The uncomfortable truth is that an understanding and appreciation of the impact of human emotions is required to address the conflicts of the present day.
The comfortable fairy tale is that everywhere human beings are freed from the impact of their emotions by more economic choices, more scientific knowledge, and more opportunities to engage rationally with an ordered world.
The uncomfortable truth is that people very often refuse to change their behavior and walk the hard emotional path from awareness to competency unless a radical catastrophic (either positive or negative) personal or social event occurs to them.
The comfortable fairy tale is that humanity (both individually and collectively) is trending inevitably toward an integrated, united, globalized mindset, less captive to the paradigms, conflicts, and drivers of humanity’s conflict-ridden past.
The uncomfortable truth is that some people don’t want resolution (or closure) to the conflicts they are experiencing, and seek instead to inflict the consequences, process, and results of their personal conflicts on others.
The comfortable fairy tale is that resolution would be easier to get to if only irrational actors ceased acting irrationally through the auspices of more knowledge, more data, but less received, conceived, or perceived wisdom.
The uncomfortable truth is, the more that we think about the very nature of the human beings with whom we are in constant contact (and with whom we are in constant conflict) the better we get at managing, not the conflicts of others, but the reactions in ourselves.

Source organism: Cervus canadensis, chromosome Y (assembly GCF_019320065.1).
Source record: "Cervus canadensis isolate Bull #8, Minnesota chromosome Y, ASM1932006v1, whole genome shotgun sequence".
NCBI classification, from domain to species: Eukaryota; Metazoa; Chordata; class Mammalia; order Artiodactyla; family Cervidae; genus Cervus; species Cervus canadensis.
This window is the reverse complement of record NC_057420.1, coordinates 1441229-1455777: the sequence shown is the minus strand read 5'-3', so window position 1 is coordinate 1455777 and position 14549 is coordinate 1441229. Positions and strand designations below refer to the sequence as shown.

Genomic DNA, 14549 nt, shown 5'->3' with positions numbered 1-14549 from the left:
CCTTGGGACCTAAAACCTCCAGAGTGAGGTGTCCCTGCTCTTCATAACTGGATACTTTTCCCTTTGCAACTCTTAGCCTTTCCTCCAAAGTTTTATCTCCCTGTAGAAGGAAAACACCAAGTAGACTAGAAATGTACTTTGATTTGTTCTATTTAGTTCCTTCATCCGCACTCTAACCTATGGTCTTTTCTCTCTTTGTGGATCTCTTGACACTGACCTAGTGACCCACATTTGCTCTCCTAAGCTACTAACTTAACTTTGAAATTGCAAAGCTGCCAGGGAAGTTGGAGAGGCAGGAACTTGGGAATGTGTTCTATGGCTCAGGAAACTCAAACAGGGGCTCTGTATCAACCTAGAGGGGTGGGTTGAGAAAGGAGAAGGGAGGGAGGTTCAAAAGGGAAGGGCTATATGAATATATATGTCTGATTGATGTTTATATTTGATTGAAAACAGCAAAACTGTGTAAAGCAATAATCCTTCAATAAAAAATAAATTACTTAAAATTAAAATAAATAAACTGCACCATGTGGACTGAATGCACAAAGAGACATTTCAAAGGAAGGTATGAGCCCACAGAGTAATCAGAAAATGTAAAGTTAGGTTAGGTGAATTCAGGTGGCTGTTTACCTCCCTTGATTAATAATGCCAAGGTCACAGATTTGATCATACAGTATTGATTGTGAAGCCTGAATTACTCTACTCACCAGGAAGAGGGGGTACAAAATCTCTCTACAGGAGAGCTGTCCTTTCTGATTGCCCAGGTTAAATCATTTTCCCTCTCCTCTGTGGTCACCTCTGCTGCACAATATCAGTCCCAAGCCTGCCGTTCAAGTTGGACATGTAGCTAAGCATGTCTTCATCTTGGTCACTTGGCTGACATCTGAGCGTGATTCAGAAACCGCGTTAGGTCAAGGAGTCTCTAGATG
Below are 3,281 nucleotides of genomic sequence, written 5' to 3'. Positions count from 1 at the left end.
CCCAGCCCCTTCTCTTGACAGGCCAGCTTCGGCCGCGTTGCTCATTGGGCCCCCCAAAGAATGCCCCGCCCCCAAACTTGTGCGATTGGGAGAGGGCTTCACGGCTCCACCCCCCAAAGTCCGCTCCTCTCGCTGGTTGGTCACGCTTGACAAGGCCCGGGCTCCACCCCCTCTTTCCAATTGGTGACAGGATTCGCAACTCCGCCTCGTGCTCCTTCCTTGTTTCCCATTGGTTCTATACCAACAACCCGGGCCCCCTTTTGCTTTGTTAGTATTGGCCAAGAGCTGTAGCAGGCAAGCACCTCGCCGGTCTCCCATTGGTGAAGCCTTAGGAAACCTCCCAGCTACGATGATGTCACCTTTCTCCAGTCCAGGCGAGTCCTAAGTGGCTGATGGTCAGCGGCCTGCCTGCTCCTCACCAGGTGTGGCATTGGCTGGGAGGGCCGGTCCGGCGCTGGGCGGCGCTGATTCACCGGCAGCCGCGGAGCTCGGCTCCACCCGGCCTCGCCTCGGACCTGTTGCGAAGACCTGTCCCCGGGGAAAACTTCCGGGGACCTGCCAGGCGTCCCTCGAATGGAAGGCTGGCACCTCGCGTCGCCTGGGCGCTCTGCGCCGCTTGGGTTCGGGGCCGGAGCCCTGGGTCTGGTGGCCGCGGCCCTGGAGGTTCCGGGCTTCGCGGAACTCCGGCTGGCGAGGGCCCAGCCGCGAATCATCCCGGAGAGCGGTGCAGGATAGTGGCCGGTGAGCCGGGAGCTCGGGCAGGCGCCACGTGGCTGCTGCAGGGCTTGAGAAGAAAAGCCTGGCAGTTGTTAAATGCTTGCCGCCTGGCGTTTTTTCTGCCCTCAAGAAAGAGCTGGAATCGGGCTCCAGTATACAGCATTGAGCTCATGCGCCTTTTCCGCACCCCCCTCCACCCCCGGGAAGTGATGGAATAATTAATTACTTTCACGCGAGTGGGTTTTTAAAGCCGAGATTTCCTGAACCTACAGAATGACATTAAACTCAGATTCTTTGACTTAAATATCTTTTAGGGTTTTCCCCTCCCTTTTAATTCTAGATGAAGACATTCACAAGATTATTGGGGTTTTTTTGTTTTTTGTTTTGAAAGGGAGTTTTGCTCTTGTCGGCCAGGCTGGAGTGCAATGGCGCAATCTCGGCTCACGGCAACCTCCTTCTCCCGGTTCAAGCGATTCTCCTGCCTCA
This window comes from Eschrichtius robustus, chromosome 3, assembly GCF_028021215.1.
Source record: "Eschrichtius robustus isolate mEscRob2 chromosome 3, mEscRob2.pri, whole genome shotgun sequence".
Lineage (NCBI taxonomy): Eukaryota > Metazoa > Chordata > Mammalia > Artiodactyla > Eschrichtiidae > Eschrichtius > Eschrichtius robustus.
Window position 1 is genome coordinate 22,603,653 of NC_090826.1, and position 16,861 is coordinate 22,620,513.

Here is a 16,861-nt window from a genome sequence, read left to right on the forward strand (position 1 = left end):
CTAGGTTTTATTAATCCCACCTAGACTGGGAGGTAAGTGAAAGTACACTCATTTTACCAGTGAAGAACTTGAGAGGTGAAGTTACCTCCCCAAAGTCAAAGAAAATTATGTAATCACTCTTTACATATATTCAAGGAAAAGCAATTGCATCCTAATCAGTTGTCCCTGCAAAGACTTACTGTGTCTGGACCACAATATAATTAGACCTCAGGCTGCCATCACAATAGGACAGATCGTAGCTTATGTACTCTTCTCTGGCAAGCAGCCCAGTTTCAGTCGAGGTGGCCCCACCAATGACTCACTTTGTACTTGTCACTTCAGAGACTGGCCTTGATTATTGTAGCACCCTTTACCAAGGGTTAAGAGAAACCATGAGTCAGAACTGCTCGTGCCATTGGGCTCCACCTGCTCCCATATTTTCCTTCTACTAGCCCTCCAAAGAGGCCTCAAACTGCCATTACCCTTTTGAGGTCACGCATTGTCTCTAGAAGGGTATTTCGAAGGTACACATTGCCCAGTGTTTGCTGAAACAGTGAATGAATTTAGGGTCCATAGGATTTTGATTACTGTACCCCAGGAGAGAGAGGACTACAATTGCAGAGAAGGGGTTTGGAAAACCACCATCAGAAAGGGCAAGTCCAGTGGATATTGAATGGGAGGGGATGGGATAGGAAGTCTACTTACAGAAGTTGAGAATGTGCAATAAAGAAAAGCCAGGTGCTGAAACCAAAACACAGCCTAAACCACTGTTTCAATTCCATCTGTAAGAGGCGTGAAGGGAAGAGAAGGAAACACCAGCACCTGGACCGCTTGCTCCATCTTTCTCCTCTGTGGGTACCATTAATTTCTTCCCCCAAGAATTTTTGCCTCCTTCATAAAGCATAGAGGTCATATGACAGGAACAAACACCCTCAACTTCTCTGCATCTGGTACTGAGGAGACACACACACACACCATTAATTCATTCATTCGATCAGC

The three areas in which we grow are often overlooked, but as conflicts, and the confusion about why they occur, increases, these areas will become more critical to engage in with mastery:
Intentionality—no more accidents. Yes, it seems exhausting to always be consciously aware of what we say, what we do, what we think, and what we feel. But it’s equally exhausting to experience the results of a lack of intentionality.
Self-awareness—physician heal thyself. Yes, it might be a more entertaining and distracting approach to be filled with the noise of others (and the constant pitch of the world). But healing yourself requires coming to terms with the signal coming from inside yourself.
Hearing—rather than listening to speak. Yes, it requires patience to listen to others with whom we disagree, and with whom we agree. But when we miss a critical conflict message because we didn’t hear it, we will have to be far more patient with the consequences as they roll out in our lives.
As the framing of more and more comfortable fairy tales run up against the wisdom of uncomfortable truths, it becomes imperative for those who have eyes to see, and ears to hear, to become more strategic around these three areas.